Little Plains Cree Book for Children, A

“nēhiyawēwin awāsi-masinahikanis: A Little Plains Cree Book for Children: A Reference for Teaching the Plains Cree Language”by Patricia Deiter, Allen J. (A.J.) Felix and Elmer BallantynePlains Cree Translations by Elmer Ballantyne, Inez Deiter, May Desnomie, Allen J. (A.J.) Felix and Joslyn WuttuneePublished by YNWPReview by Shelley A. Leedahl$74.95 ISBN 9781778690044 I recently reviewed awāsi-nēhiyawēwin masinahikanis: A Little Plains Cree Colouring Book—Plains Cree People, by Saskatchewan’s Patricia Deiter, Allen J. (A.J.) Felix, and Elmer Ballantyne. The colouring book complements the learned trio’s reference guide for teaching the Plains Cree language, nēhiyawēwin awāsi-masinahikanis—A Little Plains Cree Book for Children, which I have also now read and learned from. “Plains Cree is spoken in 43 First Nations communities in Saskatchewan alone,” and the authors hope is that they, “as Plains Cree people, will still have [their] language for [their] future generations”. In her opening acknowledgements, Deiter (White Buffalo Woman)—a “non-fluent Plains Cree speaker” and English teacher—extends gratitude to the six Elders who “provided the majority of Plains Cree translations” for the reference guide, including her mother, Inez Deiter, “who provides ongoing support for [her daughter’s] efforts to restore the Cree language to our youth”. The reference book follows the themes established in the…

Little Plains Cree Colouring Book, A

awāsi-nēhiyawēwin masinahikanis: A Little Plains Cree Colouring Book—Plains Cree Peopleby Patricia Deiter, Allen J. (A.J.) Felix, and Elmer BallantyneIllustrated by Aleigha AgecoutayPublished by YNWPReview by Shelley A. Leedahl$24.95 ISBN 9781778690136 It’s been said that when a language dies, a culture goes with it. In Canada several Indigenous languages are in fact endangered, but the one I grew up hearing in northern Saskatchewan—Cree—remains one of the most widely spoken Indigenous languages in the country. Still, it’s important to continue teaching it so Cree youth can connect with their ancestors, their history, and cultural traditions. I’ll add that it’s also a fine idea for anyone who lives in northern communities to learn at least a few words of Cree; my parents took classes because they lived alongside and worked with Plains Cree people. I picked up a small vocabulary, as well, mostly from friends who lived on Flying Dust First Nation. I’m glad that there are educators, Elders, and Knowledge Keepers who continue to find creative ways to make learning Plains Cree fun for children. Patricia Deiter, Allen J. (A.J.) Felix, and Elmer Ballantyne, the three Saskatchewan writers of awāsi-nēhiyawēwin masinahikanis: A Little Plains Cree Colouring Book—Plains Cree People, have done just…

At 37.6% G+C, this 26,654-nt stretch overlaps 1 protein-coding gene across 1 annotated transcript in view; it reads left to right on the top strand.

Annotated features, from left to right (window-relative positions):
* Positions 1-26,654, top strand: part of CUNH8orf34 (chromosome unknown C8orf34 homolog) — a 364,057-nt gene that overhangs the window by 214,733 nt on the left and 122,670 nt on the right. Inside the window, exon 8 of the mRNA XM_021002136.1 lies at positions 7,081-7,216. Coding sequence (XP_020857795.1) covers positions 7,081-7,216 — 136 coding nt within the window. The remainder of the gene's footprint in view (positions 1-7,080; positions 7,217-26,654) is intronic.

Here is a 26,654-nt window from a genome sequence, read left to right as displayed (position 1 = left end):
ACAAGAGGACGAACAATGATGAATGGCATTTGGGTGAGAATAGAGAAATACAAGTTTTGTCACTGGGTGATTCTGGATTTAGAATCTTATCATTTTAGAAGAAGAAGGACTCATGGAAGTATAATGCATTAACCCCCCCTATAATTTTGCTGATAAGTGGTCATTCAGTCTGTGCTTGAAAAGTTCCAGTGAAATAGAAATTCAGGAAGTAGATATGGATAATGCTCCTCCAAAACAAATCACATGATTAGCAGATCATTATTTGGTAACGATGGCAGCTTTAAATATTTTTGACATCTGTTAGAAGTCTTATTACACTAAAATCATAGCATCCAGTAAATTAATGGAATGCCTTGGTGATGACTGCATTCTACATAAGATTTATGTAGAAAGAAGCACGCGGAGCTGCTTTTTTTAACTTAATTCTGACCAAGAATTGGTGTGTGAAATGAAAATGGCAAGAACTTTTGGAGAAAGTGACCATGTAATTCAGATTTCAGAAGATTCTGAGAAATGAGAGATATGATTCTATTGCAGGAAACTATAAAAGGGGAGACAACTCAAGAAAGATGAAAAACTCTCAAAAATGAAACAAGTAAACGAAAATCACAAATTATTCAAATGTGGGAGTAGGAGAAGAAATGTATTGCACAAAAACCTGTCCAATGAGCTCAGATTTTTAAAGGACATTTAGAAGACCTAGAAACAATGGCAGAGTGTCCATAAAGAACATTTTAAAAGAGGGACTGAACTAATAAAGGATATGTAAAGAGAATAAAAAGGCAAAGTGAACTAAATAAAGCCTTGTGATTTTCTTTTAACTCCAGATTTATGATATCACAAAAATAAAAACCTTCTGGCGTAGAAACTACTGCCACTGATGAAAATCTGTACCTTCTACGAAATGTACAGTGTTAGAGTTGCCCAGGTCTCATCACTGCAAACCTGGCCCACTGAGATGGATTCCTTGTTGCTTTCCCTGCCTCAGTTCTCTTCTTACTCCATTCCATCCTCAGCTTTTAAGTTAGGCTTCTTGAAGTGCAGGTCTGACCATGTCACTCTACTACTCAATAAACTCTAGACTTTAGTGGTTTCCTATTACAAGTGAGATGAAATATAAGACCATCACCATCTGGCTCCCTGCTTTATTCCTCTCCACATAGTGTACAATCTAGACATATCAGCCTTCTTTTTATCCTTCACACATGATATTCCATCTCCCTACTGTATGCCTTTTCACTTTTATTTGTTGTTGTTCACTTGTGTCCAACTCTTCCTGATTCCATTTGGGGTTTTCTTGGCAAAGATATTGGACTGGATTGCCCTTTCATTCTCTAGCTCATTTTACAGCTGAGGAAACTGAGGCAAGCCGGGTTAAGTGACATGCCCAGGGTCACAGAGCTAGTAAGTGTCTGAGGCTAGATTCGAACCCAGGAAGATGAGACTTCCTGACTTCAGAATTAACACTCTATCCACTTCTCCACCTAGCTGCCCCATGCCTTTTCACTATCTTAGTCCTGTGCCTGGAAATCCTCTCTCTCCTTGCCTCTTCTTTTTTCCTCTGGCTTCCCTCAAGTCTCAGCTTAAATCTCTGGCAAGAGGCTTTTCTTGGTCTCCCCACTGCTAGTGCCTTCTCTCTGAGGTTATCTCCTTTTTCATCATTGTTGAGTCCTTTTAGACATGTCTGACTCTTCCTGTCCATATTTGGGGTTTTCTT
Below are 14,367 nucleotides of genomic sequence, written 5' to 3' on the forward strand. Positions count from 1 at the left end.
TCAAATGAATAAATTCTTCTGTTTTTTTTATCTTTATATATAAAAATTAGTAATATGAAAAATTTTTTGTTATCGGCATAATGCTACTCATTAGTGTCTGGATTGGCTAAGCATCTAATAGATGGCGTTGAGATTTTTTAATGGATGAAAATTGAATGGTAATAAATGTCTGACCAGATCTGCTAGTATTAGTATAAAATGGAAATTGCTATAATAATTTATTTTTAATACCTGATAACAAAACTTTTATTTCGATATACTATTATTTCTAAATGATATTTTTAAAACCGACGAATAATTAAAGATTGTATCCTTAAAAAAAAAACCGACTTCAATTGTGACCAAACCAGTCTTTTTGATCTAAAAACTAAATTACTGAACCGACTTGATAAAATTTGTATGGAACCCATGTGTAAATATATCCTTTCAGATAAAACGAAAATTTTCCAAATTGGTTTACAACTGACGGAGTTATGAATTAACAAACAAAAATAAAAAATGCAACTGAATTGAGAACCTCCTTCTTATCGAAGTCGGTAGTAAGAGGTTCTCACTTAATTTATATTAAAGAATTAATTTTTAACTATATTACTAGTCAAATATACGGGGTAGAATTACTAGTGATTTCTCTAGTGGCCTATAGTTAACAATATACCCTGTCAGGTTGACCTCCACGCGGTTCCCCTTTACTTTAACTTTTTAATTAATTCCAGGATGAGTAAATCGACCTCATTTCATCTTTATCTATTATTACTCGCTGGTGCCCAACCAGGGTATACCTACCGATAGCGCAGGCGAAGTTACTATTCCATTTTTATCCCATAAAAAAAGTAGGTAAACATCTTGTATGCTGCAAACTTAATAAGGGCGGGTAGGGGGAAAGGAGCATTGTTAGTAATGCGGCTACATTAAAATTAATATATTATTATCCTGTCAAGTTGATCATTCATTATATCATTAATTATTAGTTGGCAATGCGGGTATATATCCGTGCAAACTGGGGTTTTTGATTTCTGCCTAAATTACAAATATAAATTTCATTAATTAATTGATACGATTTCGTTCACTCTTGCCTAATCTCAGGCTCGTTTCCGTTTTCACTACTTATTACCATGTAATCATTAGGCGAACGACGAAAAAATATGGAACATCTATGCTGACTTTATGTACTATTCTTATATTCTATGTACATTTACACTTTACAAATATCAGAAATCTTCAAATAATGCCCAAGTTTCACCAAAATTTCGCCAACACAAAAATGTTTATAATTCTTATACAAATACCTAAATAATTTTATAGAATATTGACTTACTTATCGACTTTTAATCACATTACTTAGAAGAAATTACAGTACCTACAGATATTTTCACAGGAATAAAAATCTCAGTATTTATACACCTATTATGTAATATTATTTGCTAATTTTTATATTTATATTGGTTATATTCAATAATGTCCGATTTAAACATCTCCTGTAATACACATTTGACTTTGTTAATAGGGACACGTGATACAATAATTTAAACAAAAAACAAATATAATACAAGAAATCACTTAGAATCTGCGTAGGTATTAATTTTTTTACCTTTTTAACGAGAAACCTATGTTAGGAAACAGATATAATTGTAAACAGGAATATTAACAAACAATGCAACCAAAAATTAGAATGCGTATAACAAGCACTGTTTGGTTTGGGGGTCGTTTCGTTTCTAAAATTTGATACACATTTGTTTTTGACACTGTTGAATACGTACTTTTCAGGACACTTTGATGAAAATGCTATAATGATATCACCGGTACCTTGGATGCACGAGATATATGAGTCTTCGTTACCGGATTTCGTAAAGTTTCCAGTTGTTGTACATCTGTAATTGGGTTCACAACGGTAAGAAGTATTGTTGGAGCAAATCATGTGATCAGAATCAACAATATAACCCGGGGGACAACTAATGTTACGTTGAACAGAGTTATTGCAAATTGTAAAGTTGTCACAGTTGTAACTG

Treasure Box, The
Your Nickel's Worth Publishing / 27 February 2024

The Treasure Boxby Judith SilverthornePublished by Your Nickel’s Worth PublishingReview by Shelley A. Leedahl$19.95 ISBN 9781988783888 The Treasure Box is the fourth Judith Silverthorne novel I’ve read during my decades as a book reviewer, and again, this Regina-based writer has mesmerized me. I reviewed Silverthorne’s middle years’ novel, Convictions, in 2016, and must reiterate what I wrote about that novel, as it absolutely also applies to The Treasure Box: “This is extremely competent writing, and what’s more, it’s a story that’s hard to put down.” Silverthorne’s credible and likeable ten-year-old narrator, Augustus Ludwig (aka Gus), has just reluctantly moved from Calgary to Regina after his parents’ split. Now Gus, sister Hannah and Mom have moved in with Grandad, who is suffering from intermittent memory loss, and will soon be transitioning into a seniors’ home. It’s a lot, but there’s more. At school Gus becomes the target of “serious bonehead” Connor and his gang of “top dogs,” who mock his name and make school miserable, but their teacher, Mrs. Redmar, has given the class a family history assignment that may change everything for empathetic Gus … his curiosity about his own ancestors, his acceptance of the move, and even his thoughts…

Star Poems, The: acâhkos nikamowini-pîkiskwêwina
Your Nickel's Worth Publishing / 25 January 2024